Late payments are no laughing matter. Almost half of all invoices in the Americas are overdue, while in the UK each small business is owed an average of £6,142 ($7,437) by late payers. Protecting your business from this is a crucial part of finance work, and it starts with the initial payment schedule negotiation.
If you can start your credit control system off on the right foot, you can avoid a great deal of the problems that can harm your business’ bottom line in the future. Here are some of the best ways you can negotiate a payment schedule with customers without alienating them or accusing them of something they haven’t yet done.
Be firm but reasonable
One of the most common reasons for late payments is a lack of funds on the customer’s part. While this is still unacceptable for your business, it at least shows that most companies aren’t intending to scam you out of money. They’re often dependent on their own customers, which can cause a chain of people not getting paid.
You should bear this in mind when negotiating. Protecting your relationship with your customers is crucial, and it’s more important to keep a customer who pays late than to lose one, who then won’t pay you at all. You need to make sure you set clear payment terms, but not do so from the point of view that your new customer is definitely going to pay you late.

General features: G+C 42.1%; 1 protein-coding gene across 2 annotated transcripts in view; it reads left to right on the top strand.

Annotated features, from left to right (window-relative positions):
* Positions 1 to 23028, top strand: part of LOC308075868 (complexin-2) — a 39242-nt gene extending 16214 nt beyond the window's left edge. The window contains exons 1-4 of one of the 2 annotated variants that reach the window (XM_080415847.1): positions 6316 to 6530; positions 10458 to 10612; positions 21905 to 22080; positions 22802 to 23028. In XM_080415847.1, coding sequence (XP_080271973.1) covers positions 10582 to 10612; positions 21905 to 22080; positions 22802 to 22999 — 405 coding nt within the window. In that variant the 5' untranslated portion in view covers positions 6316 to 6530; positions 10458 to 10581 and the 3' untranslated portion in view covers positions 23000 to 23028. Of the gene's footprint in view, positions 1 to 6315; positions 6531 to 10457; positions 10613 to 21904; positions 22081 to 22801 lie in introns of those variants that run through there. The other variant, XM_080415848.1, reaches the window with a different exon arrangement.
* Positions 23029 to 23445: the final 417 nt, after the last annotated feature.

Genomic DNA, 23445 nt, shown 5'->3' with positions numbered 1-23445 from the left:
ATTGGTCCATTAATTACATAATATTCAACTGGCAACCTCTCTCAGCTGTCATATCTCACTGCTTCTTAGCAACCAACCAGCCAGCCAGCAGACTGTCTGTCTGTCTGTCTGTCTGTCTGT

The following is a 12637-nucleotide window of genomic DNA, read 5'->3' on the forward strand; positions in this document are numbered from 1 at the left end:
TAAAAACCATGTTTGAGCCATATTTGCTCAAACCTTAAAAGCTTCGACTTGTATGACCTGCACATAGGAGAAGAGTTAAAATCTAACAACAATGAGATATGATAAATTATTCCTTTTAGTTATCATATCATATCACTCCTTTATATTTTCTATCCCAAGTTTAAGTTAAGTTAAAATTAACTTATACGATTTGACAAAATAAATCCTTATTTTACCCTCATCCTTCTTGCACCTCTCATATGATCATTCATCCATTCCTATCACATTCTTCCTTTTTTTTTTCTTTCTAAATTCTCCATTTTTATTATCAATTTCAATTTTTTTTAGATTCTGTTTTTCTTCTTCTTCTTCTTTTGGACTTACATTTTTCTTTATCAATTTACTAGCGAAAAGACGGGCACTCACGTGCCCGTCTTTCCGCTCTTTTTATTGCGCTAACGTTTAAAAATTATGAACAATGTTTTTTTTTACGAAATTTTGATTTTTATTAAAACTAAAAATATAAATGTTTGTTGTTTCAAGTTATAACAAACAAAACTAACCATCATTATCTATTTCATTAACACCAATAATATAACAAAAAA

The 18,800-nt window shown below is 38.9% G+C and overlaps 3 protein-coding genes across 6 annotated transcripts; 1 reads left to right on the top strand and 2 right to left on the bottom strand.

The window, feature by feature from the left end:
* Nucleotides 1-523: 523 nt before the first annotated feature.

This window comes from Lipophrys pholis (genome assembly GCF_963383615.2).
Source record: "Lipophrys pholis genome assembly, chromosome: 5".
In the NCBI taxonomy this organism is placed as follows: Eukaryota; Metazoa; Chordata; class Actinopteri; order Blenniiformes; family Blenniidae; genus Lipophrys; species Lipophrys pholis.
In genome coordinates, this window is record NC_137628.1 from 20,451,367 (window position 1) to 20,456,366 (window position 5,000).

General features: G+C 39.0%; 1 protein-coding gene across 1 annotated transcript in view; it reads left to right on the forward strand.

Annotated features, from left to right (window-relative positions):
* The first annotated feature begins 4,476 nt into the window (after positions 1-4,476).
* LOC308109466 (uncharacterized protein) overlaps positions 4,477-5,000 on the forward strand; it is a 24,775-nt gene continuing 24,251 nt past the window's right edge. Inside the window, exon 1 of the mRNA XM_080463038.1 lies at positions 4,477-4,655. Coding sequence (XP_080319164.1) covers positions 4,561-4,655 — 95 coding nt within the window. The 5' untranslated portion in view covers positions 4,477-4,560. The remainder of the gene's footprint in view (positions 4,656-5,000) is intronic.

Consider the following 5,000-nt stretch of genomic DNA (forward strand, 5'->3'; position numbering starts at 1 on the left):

Sync up your schedules
In the UK, the excuse given for 44% of late payments is that the payment has actually been made, but the transaction hasn’t gone through yet. Another 22% are due to customers only paying invoices at certain times of the year. These situations are both manageable, if you’re aware of them up front.
Raise the questions in your negotiation. How long does it typically take for a payment to go through? If it’s anything other than instantaneous, factor that into when your invoices are due. Similarly, see if you can sync up your payment schedules so that you’re both expecting the transaction to go through at the same time of the month or year.
Make sure there are consequences
As part of the negotiations, you need to set terms and conditions. In these, you need to have a clear structure for what will happen if a payment is late, and ensure there are consequences, such as interest or late fees. If your client is aware of these up front, they’ll be less likely to pay late and won’t be able to complain if they end up being hit by them later.
Internally, you should come up with guidelines for how to deal with a late payment, including responses to common excuses. For example, Experian recommends that if customers insist their check is in the mail, you ask for details including the check number and the date on which it was sent. That way, you can identify it immediately when it arrives or uncover if it’s just an excuse.
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